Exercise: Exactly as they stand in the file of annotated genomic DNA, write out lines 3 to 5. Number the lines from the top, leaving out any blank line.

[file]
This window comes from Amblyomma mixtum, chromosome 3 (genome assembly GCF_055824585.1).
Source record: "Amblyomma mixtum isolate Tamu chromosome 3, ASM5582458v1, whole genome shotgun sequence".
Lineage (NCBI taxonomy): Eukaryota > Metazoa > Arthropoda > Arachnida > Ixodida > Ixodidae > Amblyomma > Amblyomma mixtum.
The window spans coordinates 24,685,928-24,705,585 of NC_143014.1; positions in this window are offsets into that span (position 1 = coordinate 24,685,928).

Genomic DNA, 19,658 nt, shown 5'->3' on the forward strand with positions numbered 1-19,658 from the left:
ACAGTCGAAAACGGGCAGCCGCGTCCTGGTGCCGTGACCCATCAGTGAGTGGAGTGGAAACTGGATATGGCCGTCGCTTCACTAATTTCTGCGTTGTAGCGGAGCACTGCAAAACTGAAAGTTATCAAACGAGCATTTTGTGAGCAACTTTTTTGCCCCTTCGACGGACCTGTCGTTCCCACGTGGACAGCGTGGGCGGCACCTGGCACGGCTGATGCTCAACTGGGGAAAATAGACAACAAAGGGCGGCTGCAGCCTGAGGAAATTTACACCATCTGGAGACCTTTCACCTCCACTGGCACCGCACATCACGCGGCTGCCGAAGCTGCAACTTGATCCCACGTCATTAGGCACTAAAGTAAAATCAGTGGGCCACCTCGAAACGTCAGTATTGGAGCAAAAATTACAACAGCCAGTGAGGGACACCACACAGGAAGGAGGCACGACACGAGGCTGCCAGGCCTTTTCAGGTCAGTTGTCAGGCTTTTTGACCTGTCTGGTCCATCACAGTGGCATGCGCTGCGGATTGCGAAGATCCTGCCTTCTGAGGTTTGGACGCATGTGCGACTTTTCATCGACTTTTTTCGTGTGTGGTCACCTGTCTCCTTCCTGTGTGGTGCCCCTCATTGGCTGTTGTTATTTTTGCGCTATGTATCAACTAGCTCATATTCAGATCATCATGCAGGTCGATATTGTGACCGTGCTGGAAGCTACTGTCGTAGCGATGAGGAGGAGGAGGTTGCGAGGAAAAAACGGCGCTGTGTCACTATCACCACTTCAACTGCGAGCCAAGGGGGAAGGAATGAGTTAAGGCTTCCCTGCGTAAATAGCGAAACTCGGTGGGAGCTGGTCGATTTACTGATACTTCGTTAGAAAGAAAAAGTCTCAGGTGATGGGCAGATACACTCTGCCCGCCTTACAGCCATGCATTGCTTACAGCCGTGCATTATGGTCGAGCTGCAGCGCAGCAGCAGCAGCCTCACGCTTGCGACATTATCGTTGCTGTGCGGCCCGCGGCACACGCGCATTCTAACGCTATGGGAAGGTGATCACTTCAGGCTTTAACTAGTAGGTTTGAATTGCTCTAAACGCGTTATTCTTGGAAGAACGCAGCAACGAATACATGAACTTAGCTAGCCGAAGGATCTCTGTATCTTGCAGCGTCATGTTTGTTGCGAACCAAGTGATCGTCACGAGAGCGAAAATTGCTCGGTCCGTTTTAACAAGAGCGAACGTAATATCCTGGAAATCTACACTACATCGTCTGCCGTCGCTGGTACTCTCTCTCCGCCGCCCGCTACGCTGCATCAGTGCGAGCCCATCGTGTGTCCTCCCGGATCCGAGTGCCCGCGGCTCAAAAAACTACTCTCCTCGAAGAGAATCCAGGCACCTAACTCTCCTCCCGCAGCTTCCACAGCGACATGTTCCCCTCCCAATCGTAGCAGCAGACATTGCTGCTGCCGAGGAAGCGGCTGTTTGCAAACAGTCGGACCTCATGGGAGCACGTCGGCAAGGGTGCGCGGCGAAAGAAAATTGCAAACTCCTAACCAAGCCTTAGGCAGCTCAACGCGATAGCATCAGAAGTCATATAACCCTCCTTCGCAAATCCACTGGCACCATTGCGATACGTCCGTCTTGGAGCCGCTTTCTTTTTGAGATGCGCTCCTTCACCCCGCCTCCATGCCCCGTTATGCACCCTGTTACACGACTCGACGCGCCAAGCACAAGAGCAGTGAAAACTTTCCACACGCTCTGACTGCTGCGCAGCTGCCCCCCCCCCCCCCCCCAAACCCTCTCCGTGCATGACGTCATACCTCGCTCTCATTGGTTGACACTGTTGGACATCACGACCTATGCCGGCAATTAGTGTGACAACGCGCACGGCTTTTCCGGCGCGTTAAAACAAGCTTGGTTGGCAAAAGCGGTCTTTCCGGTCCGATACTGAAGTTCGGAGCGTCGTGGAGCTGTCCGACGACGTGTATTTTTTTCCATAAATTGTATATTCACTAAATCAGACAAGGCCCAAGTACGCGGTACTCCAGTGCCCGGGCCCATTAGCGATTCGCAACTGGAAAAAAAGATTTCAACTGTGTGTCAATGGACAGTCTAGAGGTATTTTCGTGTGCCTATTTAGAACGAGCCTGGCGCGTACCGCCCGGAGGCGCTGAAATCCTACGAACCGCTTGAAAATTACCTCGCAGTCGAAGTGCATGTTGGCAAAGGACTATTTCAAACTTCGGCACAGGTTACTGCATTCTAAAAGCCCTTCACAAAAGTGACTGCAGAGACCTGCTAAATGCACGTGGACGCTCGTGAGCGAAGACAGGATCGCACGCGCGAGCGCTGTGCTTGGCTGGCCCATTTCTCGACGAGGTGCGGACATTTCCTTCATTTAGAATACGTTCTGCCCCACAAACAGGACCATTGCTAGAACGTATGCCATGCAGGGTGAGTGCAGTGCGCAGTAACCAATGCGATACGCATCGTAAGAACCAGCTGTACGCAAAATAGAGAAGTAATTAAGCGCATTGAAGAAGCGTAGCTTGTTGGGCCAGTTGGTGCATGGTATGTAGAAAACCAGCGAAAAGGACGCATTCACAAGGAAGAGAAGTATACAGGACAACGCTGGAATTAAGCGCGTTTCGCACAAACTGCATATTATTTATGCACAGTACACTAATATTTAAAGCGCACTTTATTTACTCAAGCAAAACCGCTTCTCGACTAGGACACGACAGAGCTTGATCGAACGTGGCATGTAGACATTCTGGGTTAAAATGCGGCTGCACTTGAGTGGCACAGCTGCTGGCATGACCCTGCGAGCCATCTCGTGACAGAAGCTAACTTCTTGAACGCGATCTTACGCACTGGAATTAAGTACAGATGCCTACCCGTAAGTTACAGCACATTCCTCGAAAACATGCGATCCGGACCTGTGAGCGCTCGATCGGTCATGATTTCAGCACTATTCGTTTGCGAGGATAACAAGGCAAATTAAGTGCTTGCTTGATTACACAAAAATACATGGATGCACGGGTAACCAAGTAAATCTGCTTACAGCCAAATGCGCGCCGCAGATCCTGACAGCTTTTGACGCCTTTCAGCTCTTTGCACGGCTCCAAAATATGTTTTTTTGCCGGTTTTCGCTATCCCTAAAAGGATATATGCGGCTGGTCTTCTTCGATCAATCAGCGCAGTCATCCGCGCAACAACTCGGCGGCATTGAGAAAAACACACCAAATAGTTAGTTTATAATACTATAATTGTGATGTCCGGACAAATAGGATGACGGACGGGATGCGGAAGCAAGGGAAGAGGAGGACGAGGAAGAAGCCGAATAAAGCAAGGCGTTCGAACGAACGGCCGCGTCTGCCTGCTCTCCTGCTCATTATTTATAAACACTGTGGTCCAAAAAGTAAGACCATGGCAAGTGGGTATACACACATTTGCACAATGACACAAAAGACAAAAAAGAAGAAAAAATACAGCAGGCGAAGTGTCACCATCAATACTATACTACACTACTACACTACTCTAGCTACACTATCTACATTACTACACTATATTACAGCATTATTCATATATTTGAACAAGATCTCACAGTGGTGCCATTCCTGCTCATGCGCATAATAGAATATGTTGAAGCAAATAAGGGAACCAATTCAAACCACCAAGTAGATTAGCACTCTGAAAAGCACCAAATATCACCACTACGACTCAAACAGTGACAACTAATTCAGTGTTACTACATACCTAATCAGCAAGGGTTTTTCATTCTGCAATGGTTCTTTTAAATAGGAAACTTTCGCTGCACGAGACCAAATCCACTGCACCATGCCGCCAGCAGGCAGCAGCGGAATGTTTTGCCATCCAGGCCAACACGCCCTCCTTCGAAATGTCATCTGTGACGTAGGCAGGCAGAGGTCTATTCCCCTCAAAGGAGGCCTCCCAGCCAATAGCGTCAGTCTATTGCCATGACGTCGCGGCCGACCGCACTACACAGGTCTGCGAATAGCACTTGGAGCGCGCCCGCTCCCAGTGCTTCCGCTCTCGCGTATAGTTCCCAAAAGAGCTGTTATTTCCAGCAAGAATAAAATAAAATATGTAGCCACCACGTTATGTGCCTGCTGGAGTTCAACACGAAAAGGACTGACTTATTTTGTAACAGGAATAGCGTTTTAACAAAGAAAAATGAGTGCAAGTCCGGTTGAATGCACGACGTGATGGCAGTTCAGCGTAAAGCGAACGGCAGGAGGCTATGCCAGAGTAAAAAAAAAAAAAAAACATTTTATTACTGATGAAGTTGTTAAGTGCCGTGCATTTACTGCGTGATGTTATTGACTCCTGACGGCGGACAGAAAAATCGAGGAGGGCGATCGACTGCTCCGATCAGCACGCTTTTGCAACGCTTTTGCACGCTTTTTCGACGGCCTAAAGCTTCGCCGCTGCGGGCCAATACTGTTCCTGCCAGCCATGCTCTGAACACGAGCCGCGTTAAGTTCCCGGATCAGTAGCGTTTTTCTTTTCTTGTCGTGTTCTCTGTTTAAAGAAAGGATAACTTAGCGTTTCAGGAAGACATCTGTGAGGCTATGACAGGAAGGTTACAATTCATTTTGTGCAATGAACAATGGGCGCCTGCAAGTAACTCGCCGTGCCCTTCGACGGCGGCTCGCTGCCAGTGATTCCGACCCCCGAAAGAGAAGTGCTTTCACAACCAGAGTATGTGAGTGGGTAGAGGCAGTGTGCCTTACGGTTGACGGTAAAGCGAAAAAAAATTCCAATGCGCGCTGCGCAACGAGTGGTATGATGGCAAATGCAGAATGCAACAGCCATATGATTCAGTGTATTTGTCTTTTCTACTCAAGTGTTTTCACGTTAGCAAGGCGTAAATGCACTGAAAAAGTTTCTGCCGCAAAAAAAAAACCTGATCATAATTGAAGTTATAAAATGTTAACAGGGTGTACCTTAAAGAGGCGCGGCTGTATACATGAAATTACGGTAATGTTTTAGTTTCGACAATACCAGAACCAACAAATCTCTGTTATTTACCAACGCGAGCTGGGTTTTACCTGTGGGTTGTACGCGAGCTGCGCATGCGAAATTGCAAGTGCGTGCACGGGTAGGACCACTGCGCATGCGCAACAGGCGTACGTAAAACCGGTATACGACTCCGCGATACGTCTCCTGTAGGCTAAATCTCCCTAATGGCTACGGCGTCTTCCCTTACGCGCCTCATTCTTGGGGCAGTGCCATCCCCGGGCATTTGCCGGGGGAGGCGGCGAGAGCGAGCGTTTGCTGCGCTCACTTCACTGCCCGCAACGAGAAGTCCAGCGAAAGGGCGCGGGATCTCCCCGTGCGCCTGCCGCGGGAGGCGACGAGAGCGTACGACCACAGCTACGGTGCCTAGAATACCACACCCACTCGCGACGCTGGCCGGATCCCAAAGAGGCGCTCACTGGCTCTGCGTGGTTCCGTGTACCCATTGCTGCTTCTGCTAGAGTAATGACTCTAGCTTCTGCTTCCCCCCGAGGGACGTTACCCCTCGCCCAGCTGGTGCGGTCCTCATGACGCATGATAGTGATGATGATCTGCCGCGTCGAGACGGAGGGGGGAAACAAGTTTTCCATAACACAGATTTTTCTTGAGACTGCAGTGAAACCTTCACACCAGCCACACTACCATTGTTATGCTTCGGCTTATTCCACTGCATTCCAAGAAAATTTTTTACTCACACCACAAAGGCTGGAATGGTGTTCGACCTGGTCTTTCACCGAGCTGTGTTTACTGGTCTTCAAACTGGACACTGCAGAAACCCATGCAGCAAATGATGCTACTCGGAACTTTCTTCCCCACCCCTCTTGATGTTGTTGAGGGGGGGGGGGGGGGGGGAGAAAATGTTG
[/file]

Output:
Lineage (NCBI taxonomy): Eukaryota > Metazoa > Arthropoda > Arachnida > Ixodida > Ixodidae > Amblyomma > Amblyomma mixtum.
The window spans coordinates 24,685,928-24,705,585 of NC_143014.1; positions in this window are offsets into that span (position 1 = coordinate 24,685,928).

Genomic DNA, 19,658 nt, shown 5'->3' on the forward strand with positions numbered 1-19,658 from the left: